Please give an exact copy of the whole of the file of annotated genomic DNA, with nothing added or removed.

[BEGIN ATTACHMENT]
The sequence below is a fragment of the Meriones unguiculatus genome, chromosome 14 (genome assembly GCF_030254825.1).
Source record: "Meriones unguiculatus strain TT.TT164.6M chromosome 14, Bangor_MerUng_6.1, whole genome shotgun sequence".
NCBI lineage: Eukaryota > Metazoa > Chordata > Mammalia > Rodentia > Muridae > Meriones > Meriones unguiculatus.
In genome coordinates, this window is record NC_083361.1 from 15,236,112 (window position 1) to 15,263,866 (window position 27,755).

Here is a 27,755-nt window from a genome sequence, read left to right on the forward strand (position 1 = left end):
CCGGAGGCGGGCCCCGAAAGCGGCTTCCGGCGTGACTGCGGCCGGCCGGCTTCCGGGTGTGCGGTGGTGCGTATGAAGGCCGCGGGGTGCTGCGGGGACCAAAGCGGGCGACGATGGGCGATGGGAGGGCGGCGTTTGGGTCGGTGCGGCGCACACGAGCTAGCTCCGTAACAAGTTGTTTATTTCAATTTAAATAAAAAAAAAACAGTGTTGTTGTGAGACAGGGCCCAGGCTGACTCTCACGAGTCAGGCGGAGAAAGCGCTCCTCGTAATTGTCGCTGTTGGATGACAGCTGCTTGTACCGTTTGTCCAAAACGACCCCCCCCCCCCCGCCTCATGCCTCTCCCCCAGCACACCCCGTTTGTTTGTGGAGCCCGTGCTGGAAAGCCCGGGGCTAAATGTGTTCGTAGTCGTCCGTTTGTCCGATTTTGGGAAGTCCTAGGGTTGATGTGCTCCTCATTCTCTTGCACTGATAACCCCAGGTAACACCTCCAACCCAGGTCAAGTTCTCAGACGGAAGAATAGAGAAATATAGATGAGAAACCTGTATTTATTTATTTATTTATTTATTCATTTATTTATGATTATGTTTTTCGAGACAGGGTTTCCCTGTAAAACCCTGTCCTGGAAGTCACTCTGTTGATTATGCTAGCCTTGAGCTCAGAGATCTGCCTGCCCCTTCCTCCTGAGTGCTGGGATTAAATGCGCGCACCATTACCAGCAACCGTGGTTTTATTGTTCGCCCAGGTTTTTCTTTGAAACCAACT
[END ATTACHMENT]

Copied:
The sequence below is a fragment of the Meriones unguiculatus genome, chromosome 14 (genome assembly GCF_030254825.1).
Source record: "Meriones unguiculatus strain TT.TT164.6M chromosome 14, Bangor_MerUng_6.1, whole genome shotgun sequence".
NCBI lineage: Eukaryota > Metazoa > Chordata > Mammalia > Rodentia > Muridae > Meriones > Meriones unguiculatus.
In genome coordinates, this window is record NC_083361.1 from 15,236,112 (window position 1) to 15,263,866 (window position 27,755).

Here is a 27,755-nt window from a genome sequence, read left to right on the forward strand (position 1 = left end):
CCGGAGGCGGGCCCCGAAAGCGGCTTCCGGCGTGACTGCGGCCGGCCGGCTTCCGGGTGTGCGGTGGTGCGTATGAAGGCCGCGGGGTGCTGCGGGGACCAAAGCGGGCGACGATGGGCGATGGGAGGGCGGCGTTTGGGTCGGTGCGGCGCACACGAGCTAGCTCCGTAACAAGTTGTTTATTTCAATTTAAATAAAAAAAAAACAGTGTTGTTGTGAGACAGGGCCCAGGCTGACTCTCACGAGTCAGGCGGAGAAAGCGCTCCTCGTAATTGTCGCTGTTGGATGACAGCTGCTTGTACCGTTTGTCCAAAACGACCCCCCCCCCCCCGCCTCATGCCTCTCCCCCAGCACACCCCGTTTGTTTGTGGAGCCCGTGCTGGAAAGCCCGGGGCTAAATGTGTTCGTAGTCGTCCGTTTGTCCGATTTTGGGAAGTCCTAGGGTTGATGTGCTCCTCATTCTCTTGCACTGATAACCCCAGGTAACACCTCCAACCCAGGTCAAGTTCTCAGACGGAAGAATAGAGAAATATAGATGAGAAACCTGTATTTATTTATTTATTTATTTATTCATTTATTTATGATTATGTTTTTCGAGACAGGGTTTCCCTGTAAAACCCTGTCCTGGAAGTCACTCTGTTGATTATGCTAGCCTTGAGCTCAGAGATCTGCCTGCCCCTTCCTCCTGAGTGCTGGGATTAAATGCGCGCACCATTACCAGCAACCGTGGTTTTATTGTTCGCCCAGGTTTTTCTTTGAAACCAACT